عدد المساهمات : 37331
تاريخ التسجيل : 21/09/2009
|موضوع: people flee Iraqi city of Hit after ISIS 180,000 claims town الخميس 16 أكتوبر 2014, 10:48 pm|| |
| Oct. 15, 2014|
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180,000 people flee Iraqi city of Hit after ISIS claims town
ISIS has been on the offensive in the desert province of Anbar, bordering Syria, in recent weeks. The town of Hit fell on October 2 and nearby Kubaisa on October 4.
- اقتباس :
LOS ANGELES, CA (Catholic Online): ISIS fighters extended their advance by overrunning a military base that the Iraqi army had abandoned five miles west of Hit earlier this week.
These developments have raised high concerns in the West as the areas is close to Baghdad and demonstrates the group's reach. While operating successfully in Anbar, ISIS is also on the verge of taking the strategic town of Kobani hundreds of miles away in northern Syria on the border with Turkey.
Three bombs exploded in Shi'ite parts of Baghdad on Monday. Thirty people were killed according to police and medical officials. It was just the latest in a wave of attacks targeting Iraq's majority religious group.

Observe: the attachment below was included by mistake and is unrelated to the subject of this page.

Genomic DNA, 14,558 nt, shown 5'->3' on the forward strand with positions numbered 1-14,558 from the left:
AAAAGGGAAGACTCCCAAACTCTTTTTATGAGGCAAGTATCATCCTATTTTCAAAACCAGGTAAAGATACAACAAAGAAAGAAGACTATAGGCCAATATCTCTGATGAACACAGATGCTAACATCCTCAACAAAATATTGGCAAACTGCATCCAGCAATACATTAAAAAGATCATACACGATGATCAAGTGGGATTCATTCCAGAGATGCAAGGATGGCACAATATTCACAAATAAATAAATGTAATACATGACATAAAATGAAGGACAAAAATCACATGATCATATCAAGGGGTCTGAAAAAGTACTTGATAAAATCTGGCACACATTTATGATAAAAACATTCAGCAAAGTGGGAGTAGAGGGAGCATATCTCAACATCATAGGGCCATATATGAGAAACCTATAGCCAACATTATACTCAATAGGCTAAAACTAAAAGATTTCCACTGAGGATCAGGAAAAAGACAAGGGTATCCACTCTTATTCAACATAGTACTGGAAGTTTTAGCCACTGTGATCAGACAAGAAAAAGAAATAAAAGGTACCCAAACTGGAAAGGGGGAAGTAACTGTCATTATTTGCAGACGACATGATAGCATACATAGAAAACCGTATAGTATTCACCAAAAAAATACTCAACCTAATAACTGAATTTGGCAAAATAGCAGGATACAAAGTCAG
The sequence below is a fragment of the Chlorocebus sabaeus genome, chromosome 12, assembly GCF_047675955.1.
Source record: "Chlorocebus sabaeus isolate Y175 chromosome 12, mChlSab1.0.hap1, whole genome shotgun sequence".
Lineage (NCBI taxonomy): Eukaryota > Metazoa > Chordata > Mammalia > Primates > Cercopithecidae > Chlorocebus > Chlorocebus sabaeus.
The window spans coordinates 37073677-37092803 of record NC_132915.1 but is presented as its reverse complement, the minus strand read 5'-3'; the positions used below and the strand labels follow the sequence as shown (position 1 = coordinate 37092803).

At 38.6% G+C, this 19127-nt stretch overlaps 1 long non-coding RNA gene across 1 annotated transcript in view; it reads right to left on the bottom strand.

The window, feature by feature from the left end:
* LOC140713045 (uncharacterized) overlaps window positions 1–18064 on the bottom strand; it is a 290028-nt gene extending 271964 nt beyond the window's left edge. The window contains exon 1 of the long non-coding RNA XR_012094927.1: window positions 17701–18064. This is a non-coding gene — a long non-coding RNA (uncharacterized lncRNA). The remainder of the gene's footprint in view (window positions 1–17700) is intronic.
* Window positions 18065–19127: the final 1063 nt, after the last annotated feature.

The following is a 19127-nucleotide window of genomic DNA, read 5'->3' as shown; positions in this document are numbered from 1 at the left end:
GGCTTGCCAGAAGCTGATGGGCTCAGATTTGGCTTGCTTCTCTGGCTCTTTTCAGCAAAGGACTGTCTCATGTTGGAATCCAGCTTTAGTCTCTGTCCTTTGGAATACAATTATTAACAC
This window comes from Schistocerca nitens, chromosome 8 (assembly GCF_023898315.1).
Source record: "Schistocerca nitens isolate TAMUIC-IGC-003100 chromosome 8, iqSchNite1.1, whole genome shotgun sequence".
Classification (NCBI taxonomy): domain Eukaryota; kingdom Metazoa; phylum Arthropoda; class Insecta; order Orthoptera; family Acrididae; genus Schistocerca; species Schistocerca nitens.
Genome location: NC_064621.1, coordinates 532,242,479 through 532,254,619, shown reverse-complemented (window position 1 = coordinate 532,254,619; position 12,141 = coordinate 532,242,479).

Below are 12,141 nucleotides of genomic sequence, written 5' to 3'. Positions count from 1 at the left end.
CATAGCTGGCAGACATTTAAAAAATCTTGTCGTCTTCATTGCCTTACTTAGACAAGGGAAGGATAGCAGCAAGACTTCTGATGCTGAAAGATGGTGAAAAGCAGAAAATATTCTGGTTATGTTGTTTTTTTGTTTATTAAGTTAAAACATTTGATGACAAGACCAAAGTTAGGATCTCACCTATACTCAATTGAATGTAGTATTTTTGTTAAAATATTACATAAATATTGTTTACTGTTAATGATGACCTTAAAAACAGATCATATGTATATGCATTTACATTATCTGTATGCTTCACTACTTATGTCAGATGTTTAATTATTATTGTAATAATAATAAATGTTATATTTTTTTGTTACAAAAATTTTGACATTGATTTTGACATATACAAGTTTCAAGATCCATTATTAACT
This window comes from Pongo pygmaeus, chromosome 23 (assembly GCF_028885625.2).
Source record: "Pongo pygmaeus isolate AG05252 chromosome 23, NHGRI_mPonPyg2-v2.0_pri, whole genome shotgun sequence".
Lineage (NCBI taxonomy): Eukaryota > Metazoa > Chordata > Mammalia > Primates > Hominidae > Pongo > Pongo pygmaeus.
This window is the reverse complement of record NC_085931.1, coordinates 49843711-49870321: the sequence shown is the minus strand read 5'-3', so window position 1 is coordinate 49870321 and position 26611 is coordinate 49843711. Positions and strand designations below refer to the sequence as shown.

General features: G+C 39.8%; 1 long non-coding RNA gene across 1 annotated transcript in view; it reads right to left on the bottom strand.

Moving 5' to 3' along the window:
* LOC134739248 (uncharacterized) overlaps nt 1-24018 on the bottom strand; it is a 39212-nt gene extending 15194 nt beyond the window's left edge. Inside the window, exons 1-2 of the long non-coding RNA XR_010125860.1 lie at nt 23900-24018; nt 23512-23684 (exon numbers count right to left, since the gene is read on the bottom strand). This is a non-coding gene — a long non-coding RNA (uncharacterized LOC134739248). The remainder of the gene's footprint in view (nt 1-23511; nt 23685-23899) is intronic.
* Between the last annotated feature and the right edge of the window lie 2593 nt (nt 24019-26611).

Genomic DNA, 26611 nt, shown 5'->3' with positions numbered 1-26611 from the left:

While there was no claim of responsibility for the bombings, Islamic State claimed a string of attacks in Baghdad on Sunday that left 45 dead.
Fighting and air strikes in Anbar, carried out by the Iraqi government coupled with a U.S.-led military coalition, up to 30,000 families or 180,000 individuals have been forced to flee Hit, the United Nation's Office for the Coordination of Humanitarian Affairs said.
The war in Anbar and its conquest of Mosul have allowed Islamic State to hold territory from eastern Syria across Sunni parts of Iraq with the goal of establishing a caliphate.
In the meantime, three Islamic State fighters blew themselves up in Kobani, a monitoring group said, with the hardline militants making slight advances inside the besieged Kurdish town.
According to reports, an Islamic State fighter detonated a truck laden with explosives in a northern district of Kobani, which has already been the scene of heavy clashes between Kurdish forces and Islamic State fighters.
The Syrian Observatory for Human Rights monitoring group reported heavier fighting inside the city, where U.S.-led air strikes have so far failed to halt the militants' advance.
Rami Abderahman of the Observatory said one of the suicide attacks targeted a bus station in the northwest of Kobani and that the group had taken around 50 percent of the town.
"They now control the cultural center, which means they have advanced further inside the town," he said.